MPs hear evidence of Work Programme failures from charities

30 Jan 2013 News

The handover of unemployed people from JobCentres to Work Programme providers is a flawed process, several charities told a cross-party group of MPs today.

The handover of unemployed people from JobCentres to Work Programme providers is a flawed process, several charities told a cross-party group of MPs today.

The Commons Work and Pensions Committee met this morning to take evidence from Crisis, Drugscope, Mind, Scope and Single Parent Action Network about their service users' experieinces of the Work Programme.

The unanimous view from the charities was that the handover of clients from JobCentre Plus to the Work Programme is not working as well as it should. The feeling in the room was summarised by an exchange  between Glenda Jackson MP and Paul Anders, senior policy officer at Drugscope where Jackson asked: “Are you saying that unemployed people are not receiving the tailored service from the Work Programme that the government has promised?”

Anders replied: “No, they are not.”

Other problems identified included the lack of time available to JobCentre Plus and Work Programme employees to spend with their clients; their skills and training, and communication between departments and the two bodies.

Not a positive experience

Sophie Corlett, Mind’s head of external relations, said that some of its members find their route back to work to be a “bullying” situation, where sanctions are the first thing on the agenda – an atmosphere within which those low on confidence were unlikely to flourish.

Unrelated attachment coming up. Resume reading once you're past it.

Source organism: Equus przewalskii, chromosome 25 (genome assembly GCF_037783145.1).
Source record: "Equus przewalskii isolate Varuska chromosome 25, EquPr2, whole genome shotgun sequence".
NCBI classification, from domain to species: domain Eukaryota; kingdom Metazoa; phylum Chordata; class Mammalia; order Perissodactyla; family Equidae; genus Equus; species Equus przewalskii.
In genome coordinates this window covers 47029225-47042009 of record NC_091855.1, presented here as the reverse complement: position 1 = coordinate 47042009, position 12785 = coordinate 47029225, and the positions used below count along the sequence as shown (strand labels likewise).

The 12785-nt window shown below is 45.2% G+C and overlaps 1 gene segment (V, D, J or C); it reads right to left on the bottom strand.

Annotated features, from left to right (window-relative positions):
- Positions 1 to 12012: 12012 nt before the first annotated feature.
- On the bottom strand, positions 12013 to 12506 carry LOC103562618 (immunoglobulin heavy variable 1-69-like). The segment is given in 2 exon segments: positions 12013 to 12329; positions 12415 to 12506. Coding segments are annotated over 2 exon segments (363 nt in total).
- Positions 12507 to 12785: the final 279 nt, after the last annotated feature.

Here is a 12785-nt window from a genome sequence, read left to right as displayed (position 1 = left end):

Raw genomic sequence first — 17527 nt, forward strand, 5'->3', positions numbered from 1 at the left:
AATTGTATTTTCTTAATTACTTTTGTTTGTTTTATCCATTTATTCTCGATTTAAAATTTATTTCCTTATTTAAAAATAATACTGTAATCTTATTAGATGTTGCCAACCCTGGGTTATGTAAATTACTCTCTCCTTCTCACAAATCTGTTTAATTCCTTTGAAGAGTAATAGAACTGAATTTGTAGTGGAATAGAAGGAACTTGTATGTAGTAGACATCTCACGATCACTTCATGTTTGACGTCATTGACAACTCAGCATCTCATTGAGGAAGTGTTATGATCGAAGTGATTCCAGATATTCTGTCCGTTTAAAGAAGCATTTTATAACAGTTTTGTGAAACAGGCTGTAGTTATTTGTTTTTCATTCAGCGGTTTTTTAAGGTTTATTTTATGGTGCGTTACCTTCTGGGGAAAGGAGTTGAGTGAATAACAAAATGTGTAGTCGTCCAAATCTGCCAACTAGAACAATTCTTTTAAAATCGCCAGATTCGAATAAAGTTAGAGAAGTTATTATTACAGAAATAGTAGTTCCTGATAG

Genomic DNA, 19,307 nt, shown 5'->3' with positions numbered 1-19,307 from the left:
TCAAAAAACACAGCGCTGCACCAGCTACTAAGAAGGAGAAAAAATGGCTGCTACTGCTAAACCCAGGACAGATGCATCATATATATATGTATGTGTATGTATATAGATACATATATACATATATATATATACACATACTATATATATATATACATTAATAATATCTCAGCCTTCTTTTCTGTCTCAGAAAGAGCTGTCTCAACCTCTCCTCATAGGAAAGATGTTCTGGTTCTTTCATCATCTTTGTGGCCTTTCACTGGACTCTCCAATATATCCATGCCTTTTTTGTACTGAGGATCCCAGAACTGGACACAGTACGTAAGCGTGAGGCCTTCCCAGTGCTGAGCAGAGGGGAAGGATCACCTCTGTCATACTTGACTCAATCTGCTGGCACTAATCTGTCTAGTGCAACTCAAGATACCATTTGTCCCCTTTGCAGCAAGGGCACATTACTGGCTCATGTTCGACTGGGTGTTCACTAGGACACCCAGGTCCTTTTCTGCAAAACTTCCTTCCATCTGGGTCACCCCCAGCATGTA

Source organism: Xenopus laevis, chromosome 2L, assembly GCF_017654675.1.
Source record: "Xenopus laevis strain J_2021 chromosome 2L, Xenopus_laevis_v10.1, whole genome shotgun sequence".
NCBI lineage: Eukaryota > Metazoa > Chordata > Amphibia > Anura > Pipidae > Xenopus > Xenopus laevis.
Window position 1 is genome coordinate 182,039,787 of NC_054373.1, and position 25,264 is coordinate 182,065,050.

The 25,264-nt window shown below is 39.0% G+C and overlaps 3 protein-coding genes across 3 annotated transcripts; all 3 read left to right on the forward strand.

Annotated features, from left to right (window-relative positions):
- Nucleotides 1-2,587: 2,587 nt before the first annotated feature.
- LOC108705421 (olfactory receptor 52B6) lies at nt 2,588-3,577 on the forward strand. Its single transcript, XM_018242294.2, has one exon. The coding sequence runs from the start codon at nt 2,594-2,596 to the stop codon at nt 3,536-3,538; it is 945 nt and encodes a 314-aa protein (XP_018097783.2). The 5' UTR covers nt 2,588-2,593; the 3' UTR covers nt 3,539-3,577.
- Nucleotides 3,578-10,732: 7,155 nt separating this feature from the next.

“The public’s expectation is that the Work Programme will help you find work,” she said. “The reality is that it doesn’t make our service users feel more positive and hopeful in their search for employment.”

Crisis’ director of policy and external affairs Duncan Shrubsole said that in his experience, Work Programme practitioners actually give quite a standardised, generic service and do not understand the particular needs and issues of – in the case of his charity – homeless people.

“There is a lack of training on the ground at JobCentre Plus, and poor communication between them and their Work Programme colleagues,” he said. “Not enough time is taken to assess an individual’s needs.”

Shrubsole added that sometimes service users were unaware that they had even been moved on to the Work Programme, and that referrals were often lower than promised.

Voluntary sector bolstering the programme

He also speculated that voluntary organisations are partly funding the Work Programme, by still running their own back-to-work initiatives to make up for the inefficiency of the Programme – and not getting paid any extra for doing so.

Meanwhile, Anders revealed that he had heard anecdotal accounts of JobCentre Plus staff not actively promoting the Work Programme.

However, Laura Dewar, senior policy & parliamentary officer at Single Parent Action Network, did have some encouraging words to mix into the general negativity. She pointed to examples of three single parents she knew who were given an “imaginative” service by the Work Programme from staff who did “amazing things”.

Acevo launched a review of the Work Programme last November, after the scheme was heavily criticised for failing to get people back into long-term work.

Figures had been released revealing that only 3.5 per cent of the 878,000 people who took part in the Programme until July 2012 had found work lasting more than six months. This fell short of the government’s 5.5 per cent target.

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